If i compare it to other similar things he's done - the Global Warming 'agreement' with China was possibly one the most bullshit PR events in US diplomatic history - it probably ranks fairly low. The concern is that he uses this theme to demand billions of dollars for some bullshit "summit" where heads of state can get together and pretend to pay attention while the US pontificates about how 'concerning' it is that the US has all these Nuclear Weapons and wow maybe we should do something about that = but hey, you first, China.

  • invisible finger||

    At least the gun-grabbers are consistent. Guns for me but not for thee.

  • SugarFree||

    Yay! Whole new bogus reasons to hassle anyone that looks at the police cross-eyed.

    "He had gasoline in his car, Your Honor. It's a known inhalant."

    "Where was the inhalant?"

    "In the tank, sir. Scum like him always hides it there."

  • Free Market Socialist $park¥||

    Petrol, speak English.

  • SugarFree||

    Fuck that. I speak American, you nutter.

  • DENTAL PLAN (née commodious)||



  • Hugh Akston||

    This is England, SugarFree. So it's petrol, not gasoline; My Lord rather than Your Honor, and Scum has an extraneous o.

  • ||

    Actually in some parts scumme can be acceptable.

  • Hugh Akston||

    Hey Doc, I haven't yet had the chance to welcome you back. I'm glad to see you're none the worse for your stint in Putin's sex gulags.

  • ||

    Thank you, Hugh! You are on the list of people to whom I need to write back, since you did send one my way whilst I was occupied (yeah, in every sense of the word).

    Putin's Dr. Zhena Groovova's sex gulags

    FTFY. DIABEETUS Alert: I still fall in love with her every day.

  • Hugh Akston||

    Nothing saccharine about it, broheim. That's how you should feel about your domestic partner.

    Swing by the gryll when you get a chance. I'm sure everyone will be glad to see you.

  • Free Market Socialist $park¥||

    Maybe is being hacked by some douchebag collective.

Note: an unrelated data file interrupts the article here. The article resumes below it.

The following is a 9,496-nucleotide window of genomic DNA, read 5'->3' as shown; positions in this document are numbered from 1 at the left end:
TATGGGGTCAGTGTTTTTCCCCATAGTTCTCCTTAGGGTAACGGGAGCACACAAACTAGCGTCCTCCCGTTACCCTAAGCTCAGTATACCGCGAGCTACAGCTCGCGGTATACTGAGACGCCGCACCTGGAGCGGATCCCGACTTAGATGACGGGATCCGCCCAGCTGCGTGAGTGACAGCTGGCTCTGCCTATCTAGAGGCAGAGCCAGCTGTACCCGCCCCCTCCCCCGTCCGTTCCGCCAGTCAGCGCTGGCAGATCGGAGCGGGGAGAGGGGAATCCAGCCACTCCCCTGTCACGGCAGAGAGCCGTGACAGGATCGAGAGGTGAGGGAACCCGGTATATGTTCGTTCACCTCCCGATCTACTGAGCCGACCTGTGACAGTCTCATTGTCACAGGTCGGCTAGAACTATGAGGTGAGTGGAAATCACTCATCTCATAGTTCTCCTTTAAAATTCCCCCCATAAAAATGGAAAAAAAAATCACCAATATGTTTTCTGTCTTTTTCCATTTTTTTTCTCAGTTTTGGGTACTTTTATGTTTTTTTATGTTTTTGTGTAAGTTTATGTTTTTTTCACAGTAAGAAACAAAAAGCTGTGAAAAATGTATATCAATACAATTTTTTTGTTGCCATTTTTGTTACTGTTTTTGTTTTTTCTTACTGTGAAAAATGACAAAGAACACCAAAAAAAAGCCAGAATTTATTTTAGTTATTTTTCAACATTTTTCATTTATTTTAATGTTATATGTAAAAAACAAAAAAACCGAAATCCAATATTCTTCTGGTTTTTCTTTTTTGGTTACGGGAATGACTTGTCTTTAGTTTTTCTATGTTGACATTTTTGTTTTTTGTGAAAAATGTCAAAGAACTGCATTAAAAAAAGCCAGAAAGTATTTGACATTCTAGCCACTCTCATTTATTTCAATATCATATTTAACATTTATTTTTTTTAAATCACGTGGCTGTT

• DenverJ||

    The NSA?


  • ||

    The law also specifically exempts alcohol, tobacco, nicotine,

    In other words, the law specifically exempts only the most clearly harmful of psychoactive chemicals.

    Jolly good show!

  • Acosmist||

    Nicotine? Rly? lolwut

  • Diane Reynolds (Paul.)||

    A Facebook campaign urges critics of the Psychoactive Substances Act to protest it by pestering police with questions about what now counts as contraband.

    Yeah, that works. You go down that road.

    We passed i594, which makes the "transfer of any firearm without a background check a felony".

    The people who crafted the law, the people tasked with enforcement of the law, the attorney general, prosecuting attorneys nor judges have been able to define, when pestered, what constitutes a transfer. Not one person has been able to define "transfer". No cop, no sheriff, no judge, no lawyer, no one can define "transfer". Yet it's black letter law.

  • Eman||

    ugh there was a story in my local paper a week or so ago about how we need to crack down on "research chemicals". I was like do they even understand what the point of those is to begin with? are we just gonna assume that anything foreign in your body is illegal until proven otherwise? well, apparently that's exactly what we're going to do. gross.

  • Free Market Socialist $park¥||

    You don't own your body. If you're caught putting substances that the state hasn't approved into your body, you'll be clapped in irons and thrown into a cage. For your own good, of course.

  • Eman||

    my favorite part is how "research chemicals" are a thing to begin with because of the WOD. of course banning more stuff is the solution!

  • Granny Weatherwax||

    Look, everyone knows the only proper way to achieve states of altered consciousness is the old-timey prophet way: sun-stroke, dehydration, sleep-deprivation, starvation, oh and the occasional really tasty looking mushroom I found while wandering around the desert for 40 days...

  • How You Like Me Now?||

    Goddammit Sullum. That scrumptious kitten nose had me giving many gentle kisses to my computer screen and now my coworkers are looking at me like I'm weird.

  • Ornithorhynchus||

    Remember the good old days when Britain would actually go to war to keep drugs legal?

  • Robert||

    Does it include a provision for the maker of a new psychoactive to gain an exemption?

  • sarahevelynn||

    Check out this article about the present state of bills around the US pertaining to the War on Drugs and another overview of the issue. It gives great context to the current state of this war in US legislation.

  • lukashik||

    This application is really good and very easy to use because you can never get an app which streams way of the latest and even the oldest videos. showbox